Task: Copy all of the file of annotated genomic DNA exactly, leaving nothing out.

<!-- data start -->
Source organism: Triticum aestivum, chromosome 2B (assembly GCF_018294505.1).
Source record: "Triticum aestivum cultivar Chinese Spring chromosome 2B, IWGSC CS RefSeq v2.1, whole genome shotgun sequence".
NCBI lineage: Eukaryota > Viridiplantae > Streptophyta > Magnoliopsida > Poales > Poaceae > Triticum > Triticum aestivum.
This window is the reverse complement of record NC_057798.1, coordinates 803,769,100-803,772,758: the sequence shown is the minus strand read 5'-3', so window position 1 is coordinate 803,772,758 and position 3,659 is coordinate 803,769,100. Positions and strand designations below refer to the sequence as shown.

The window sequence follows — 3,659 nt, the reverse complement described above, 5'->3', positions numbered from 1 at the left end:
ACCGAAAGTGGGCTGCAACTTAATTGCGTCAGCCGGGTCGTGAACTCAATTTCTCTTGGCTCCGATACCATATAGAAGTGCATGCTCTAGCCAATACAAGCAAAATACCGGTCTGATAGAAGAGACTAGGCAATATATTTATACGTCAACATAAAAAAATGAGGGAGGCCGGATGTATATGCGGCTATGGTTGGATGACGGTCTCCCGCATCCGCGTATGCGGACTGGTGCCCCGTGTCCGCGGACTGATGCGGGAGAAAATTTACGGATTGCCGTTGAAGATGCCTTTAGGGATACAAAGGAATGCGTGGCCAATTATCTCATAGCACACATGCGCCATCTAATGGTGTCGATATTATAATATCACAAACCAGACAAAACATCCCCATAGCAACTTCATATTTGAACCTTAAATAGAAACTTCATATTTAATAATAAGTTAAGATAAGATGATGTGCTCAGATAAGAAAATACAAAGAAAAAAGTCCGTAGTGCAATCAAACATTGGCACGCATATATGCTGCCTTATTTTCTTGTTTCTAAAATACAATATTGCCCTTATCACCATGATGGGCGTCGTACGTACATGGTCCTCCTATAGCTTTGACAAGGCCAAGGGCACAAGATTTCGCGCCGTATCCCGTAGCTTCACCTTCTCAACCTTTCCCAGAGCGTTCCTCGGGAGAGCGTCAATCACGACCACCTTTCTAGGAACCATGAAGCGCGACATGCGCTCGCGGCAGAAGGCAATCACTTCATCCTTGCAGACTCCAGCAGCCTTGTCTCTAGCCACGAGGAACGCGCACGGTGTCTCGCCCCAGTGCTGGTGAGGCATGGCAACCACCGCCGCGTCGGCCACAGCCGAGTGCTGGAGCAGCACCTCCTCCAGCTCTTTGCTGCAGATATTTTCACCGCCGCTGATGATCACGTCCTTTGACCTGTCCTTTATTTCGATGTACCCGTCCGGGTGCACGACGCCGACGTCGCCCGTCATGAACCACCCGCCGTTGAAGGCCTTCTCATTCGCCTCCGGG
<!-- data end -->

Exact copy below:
Source organism: Triticum aestivum, chromosome 2B (assembly GCF_018294505.1).
Source record: "Triticum aestivum cultivar Chinese Spring chromosome 2B, IWGSC CS RefSeq v2.1, whole genome shotgun sequence".
NCBI lineage: Eukaryota > Viridiplantae > Streptophyta > Magnoliopsida > Poales > Poaceae > Triticum > Triticum aestivum.
This window is the reverse complement of record NC_057798.1, coordinates 803,769,100-803,772,758: the sequence shown is the minus strand read 5'-3', so window position 1 is coordinate 803,772,758 and position 3,659 is coordinate 803,769,100. Positions and strand designations below refer to the sequence as shown.

The window sequence follows — 3,659 nt, the reverse complement described above, 5'->3', positions numbered from 1 at the left end:
ACCGAAAGTGGGCTGCAACTTAATTGCGTCAGCCGGGTCGTGAACTCAATTTCTCTTGGCTCCGATACCATATAGAAGTGCATGCTCTAGCCAATACAAGCAAAATACCGGTCTGATAGAAGAGACTAGGCAATATATTTATACGTCAACATAAAAAAATGAGGGAGGCCGGATGTATATGCGGCTATGGTTGGATGACGGTCTCCCGCATCCGCGTATGCGGACTGGTGCCCCGTGTCCGCGGACTGATGCGGGAGAAAATTTACGGATTGCCGTTGAAGATGCCTTTAGGGATACAAAGGAATGCGTGGCCAATTATCTCATAGCACACATGCGCCATCTAATGGTGTCGATATTATAATATCACAAACCAGACAAAACATCCCCATAGCAACTTCATATTTGAACCTTAAATAGAAACTTCATATTTAATAATAAGTTAAGATAAGATGATGTGCTCAGATAAGAAAATACAAAGAAAAAAGTCCGTAGTGCAATCAAACATTGGCACGCATATATGCTGCCTTATTTTCTTGTTTCTAAAATACAATATTGCCCTTATCACCATGATGGGCGTCGTACGTACATGGTCCTCCTATAGCTTTGACAAGGCCAAGGGCACAAGATTTCGCGCCGTATCCCGTAGCTTCACCTTCTCAACCTTTCCCAGAGCGTTCCTCGGGAGAGCGTCAATCACGACCACCTTTCTAGGAACCATGAAGCGCGACATGCGCTCGCGGCAGAAGGCAATCACTTCATCCTTGCAGACTCCAGCAGCCTTGTCTCTAGCCACGAGGAACGCGCACGGTGTCTCGCCCCAGTGCTGGTGAGGCATGGCAACCACCGCCGCGTCGGCCACAGCCGAGTGCTGGAGCAGCACCTCCTCCAGCTCTTTGCTGCAGATATTTTCACCGCCGCTGATGATCACGTCCTTTGACCTGTCCTTTATTTCGATGTACCCGTCCGGGTGCACGACGCCGACGTCGCCCGTCATGAACCACCCGCCGTTGAAGGCCTTCTCATTCGCCTCCGGG